Snapshot of U.S. Immigration 2016

2/24/2016

Photo of passport and Social Security cardThis brief provides demographic information for the foreign-born in the United States, including permanent and temporary legal admissions, refugees, and unauthorized migrants, using the most recent data available

The brief also includes additional resources for demographic data of the foreign-born at the national and state level.

U.S. Population Summary

Total U.S. population

319 million

Total foreign-born population

42 million

% Foreign Born

13%

                       

Foreign-Born Population

  • Naturalized Citizens             18 million
  • Legal Noncitizens                 13 million
  • Unauthorized immigrants      11 million

Main Source Countries/Regions

As of 2013, according to the Pew Hispanic Center, Mexico was the single largest source country (28%) followed by South or East Asia at 26%. Other regions accounting for significant shares were the Caribbean, at about 10%, Central America (8%), South America (7%), the Middle East (4%) and sub-Saharan Africa (4%). 

Permanent Residence | People Approved

In 2013, 990,553 visas were issued for permanent residence

 

Family & immediate Relatives

649,763             

65.6%

Employment     

161,110             

16.3%

Refugees and Asylees

119,630             

12.1%

Diversity (underrepresented countries) 

45,618 

4.6%

 

Of the 990,553 permanent visas

Of the 990,553 permanent visas

530,802 adjustments were within the United States

53.6%

459,751 were new arrivals

46.4%

 

 

Main source of legal immigrants by country and year

 

2011

2012

2013

 

Mexico   13.5%

Mexico   14.2%

Mexico           13.6%

 

China       8.2%

China        7.9%

China                7.2%

 

India         6.5%

India         6.4%

India                 6.9%

Total

1,062,040

1,031,631

990,553

 

Temporary Visas | Nonimmigrant

Temporary visas are issued to business visitors and tourists, students, temporary workers and representatives of foreign governments or international organizations.  In 2014, the U.S. Department of State issued approximately 9.9 million nonimmigrant visas. About 65 percent of the issuances are temporary visitors for business and for pleasure. China is the leading country for temporary visa issuances (1,8 million), followed by Mexico, Brazil, India and Colombia.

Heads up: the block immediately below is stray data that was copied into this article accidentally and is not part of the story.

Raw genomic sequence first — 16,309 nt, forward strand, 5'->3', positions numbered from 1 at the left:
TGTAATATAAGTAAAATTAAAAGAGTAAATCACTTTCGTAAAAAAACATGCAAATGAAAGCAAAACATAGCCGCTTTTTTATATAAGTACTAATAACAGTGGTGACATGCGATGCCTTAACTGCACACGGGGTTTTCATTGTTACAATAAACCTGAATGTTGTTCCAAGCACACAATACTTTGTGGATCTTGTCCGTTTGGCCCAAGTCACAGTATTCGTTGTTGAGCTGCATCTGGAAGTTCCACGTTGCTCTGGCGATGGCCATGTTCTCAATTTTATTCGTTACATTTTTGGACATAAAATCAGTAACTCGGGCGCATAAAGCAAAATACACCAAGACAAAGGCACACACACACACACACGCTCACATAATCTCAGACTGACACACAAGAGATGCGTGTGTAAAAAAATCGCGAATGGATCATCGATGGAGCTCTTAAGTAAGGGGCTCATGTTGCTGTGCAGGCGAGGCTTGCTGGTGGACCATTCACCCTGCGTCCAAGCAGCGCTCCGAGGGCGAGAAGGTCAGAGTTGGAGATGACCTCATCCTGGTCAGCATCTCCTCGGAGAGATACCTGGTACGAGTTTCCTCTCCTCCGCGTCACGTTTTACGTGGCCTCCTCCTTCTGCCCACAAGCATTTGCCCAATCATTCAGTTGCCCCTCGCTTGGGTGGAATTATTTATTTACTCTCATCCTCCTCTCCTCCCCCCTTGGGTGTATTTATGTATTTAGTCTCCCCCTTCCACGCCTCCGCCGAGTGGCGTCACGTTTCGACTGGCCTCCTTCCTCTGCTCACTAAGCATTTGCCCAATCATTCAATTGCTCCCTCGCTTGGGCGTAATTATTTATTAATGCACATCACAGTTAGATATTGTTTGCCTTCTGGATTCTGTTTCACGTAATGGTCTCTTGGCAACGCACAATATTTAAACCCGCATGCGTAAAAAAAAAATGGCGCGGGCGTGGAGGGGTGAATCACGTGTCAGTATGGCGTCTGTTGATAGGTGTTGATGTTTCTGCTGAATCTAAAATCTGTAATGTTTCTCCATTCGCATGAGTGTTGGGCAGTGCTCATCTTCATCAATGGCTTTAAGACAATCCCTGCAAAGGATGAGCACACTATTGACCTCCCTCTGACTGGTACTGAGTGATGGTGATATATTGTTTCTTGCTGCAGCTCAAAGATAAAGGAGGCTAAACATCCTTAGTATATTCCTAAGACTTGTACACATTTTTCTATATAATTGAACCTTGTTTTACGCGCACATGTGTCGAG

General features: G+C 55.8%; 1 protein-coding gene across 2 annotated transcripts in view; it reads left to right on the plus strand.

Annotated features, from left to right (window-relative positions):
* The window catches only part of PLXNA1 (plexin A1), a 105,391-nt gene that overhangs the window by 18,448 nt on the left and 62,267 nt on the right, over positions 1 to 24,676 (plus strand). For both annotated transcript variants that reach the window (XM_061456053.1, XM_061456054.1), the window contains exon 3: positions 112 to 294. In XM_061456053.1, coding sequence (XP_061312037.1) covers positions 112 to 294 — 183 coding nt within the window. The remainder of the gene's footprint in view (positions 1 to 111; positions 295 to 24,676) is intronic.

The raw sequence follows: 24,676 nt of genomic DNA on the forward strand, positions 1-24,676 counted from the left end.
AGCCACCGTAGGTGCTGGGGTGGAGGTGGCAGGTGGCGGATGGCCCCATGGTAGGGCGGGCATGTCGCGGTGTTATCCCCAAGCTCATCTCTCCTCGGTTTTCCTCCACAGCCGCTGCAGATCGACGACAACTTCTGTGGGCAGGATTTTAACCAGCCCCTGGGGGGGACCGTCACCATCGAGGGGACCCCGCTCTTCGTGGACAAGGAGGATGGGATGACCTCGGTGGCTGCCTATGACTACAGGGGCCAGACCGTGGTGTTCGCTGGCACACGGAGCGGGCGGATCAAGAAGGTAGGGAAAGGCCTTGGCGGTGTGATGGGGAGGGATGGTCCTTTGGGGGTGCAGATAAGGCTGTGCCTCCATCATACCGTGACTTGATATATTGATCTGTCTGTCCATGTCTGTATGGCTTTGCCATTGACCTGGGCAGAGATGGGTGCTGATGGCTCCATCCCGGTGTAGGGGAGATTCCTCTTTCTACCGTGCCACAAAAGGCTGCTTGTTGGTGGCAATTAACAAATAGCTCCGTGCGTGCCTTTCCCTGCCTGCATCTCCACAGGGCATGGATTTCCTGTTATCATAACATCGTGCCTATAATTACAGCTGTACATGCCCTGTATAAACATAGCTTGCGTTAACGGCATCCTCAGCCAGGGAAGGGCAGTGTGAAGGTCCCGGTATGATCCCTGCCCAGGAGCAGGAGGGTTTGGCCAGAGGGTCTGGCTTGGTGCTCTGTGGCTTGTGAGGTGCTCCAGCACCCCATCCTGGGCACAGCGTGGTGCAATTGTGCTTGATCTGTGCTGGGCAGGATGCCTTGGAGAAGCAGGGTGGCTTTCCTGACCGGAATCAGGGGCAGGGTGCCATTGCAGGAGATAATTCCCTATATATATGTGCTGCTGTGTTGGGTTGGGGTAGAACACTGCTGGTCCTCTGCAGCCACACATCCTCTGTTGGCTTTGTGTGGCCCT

Refugee | Humanitarian

In 2013, 69,909 refugees were admitted to the U.S. The main countries of origin were: Iraq 27.9 percent, Burma 23.3 percent, Bhutan 13.1 percent, Somalia 10.9 percent, and Cuba 6 percent. The ceiling for admissions was 70,000.

In 2013, 25,199 individuals were granted asylum. The main countries of origin were: China 34 percent, Egypt 13.5 percent, Ethiopia 3.5 percent, Nepal 3.4 percent and Syria 3.2 percent.

Refugee main countries of origin

 

2011

2012

2013

 

Burma    30.1%

Bhutan    25.9%

Iraq         27.9%

 

Bhutan    26.6%

Burma     24.3%

Burma    23.3%

 

Iraq         16.7%

Iraq         20.9%

Bhutan    13.1%

 

Somalia    5.6%

Somalia    8.4%

Somalia   10.9%

Total

56,384

58,179

69,909

 

:

Asylee main countries of origin

 

2011

2012

2013

 

China           34.4%

China      34.5%

China       34.1%

 

Venezuela      4.4%

Egypt        9.8%

Egypt       13.5%

 

Ethiopia          4.3%

Ethiopia    3.8%

Ethiopia     3.5%

 

Egypt              4.1%

Nepal        3.3%

Nepal         3.4%

Total

24,988

29,367

25,199

 

Refugees must adjust to legal permanent resident status after one year of residence. Asylees may apply for lawful residence one year after their grant of asylum.

Unauthorized Immigration

In 2012, approximately 11 million unauthorized were estimated to be residing in the United States. Approximately, three-fourths of unauthorized immigrants were from North America (Canada, Mexico, the Caribbean and Central America), with most immigrants coming from Mexico (about 59 percent, 6.7 million). Roughly 85 percent of unauthorized immigrants fell into age groups below 44 years (61 percent were ages 25 to 44).

Additional Resources

Government

Research Institutions

Prepared by Ann Morse and Veronica Ibarra, NCSL Spring Fellow 2016